As such, the lessons that it offers are, perhaps, more subtle; its insights bordering on common sense.

But as the saying goes, common sense to an uncommon degree becomes wisdom. Here are four pieces of wisdom I’ve gleaned from Klaviyo’s story:

Drama and sizzle help companies stand out, undoubtedly. But are they necessary for success? Klaviyo’s story suggests otherwise.

Lesson 1: Drama and quirk aren’t necessary for startup success

Silicon Valley has become a showcase for oddity. Ironically, we all enjoy “Silicon Valley” (the show) or “The Social Network.” Unironically, we toss around phrases like “the hustle” and “sweat equity.” Hot companies often stand out with stories of intense struggle and failure, a larger-than-life founder or a chaotic (and often toxic) management structure.

Drama and sizzle help companies stand out, undoubtedly. But are they necessary for success? Klaviyo’s story suggests otherwise.

#boston, #ec-marketing-tech, #ec-1, #enterprise, #saas, #tc

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Building customer-first relationships in a privacy-first world is critical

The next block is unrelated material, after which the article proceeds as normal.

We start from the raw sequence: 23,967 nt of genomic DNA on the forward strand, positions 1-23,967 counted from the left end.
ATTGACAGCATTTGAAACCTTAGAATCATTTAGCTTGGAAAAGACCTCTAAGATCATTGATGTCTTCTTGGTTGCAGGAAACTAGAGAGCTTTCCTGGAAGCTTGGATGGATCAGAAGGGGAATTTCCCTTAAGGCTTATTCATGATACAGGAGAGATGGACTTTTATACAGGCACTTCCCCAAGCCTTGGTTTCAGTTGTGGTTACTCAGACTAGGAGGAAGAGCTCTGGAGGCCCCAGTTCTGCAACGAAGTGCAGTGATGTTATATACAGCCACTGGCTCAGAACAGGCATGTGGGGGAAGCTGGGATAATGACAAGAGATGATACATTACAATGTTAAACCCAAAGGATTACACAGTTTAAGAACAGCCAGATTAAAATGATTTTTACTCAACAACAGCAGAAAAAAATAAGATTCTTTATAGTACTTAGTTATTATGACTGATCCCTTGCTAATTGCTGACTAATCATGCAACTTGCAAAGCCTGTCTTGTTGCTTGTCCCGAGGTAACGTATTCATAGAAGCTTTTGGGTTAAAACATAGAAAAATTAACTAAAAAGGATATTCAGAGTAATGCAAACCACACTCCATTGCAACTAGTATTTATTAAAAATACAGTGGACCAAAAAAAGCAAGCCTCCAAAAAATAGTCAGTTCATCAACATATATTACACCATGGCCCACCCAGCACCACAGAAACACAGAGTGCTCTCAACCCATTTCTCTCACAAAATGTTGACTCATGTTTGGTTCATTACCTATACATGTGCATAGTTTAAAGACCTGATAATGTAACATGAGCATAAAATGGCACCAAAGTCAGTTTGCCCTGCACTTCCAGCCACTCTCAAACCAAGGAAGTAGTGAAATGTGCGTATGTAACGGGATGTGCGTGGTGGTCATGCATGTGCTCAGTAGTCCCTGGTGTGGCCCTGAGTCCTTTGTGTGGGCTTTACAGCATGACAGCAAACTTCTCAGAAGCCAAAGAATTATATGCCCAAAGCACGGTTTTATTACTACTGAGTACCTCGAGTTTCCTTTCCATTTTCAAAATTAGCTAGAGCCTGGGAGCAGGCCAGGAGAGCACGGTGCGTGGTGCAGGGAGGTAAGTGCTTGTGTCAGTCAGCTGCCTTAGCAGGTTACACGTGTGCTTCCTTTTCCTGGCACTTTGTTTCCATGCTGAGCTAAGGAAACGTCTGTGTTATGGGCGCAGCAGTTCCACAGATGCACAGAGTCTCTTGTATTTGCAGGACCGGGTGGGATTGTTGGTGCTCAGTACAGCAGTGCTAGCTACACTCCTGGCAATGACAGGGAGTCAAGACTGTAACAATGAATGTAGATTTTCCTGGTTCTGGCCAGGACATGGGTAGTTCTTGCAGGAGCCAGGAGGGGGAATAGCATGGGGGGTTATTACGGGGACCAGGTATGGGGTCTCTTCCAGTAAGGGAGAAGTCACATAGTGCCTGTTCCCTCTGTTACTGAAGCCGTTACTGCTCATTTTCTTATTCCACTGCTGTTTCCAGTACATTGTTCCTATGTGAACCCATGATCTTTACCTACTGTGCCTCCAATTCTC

In business today, many believe that consumer privacy and business results are mutually exclusive — to excel in one area is to lack in the other. Consumer privacy is seen by many in the technology industry as an area to be managed.

But the truth is, the companies who champion privacy will be better positioned to win in all areas. This is especially true as the digital industry continues to undergo tectonic shifts in privacy — both in government regulation and browser updates.

By the end of 2022, all major browsers will have phased out third-party cookies — the tracking codes placed on a visitor’s computer generated by another website other than your own. Additionally, mobile device makers are limiting identifiers allowed on their devices and applications. Across industry verticals, the global enterprise ecosystem now faces a critical moment in which digital advertising will be forever changed.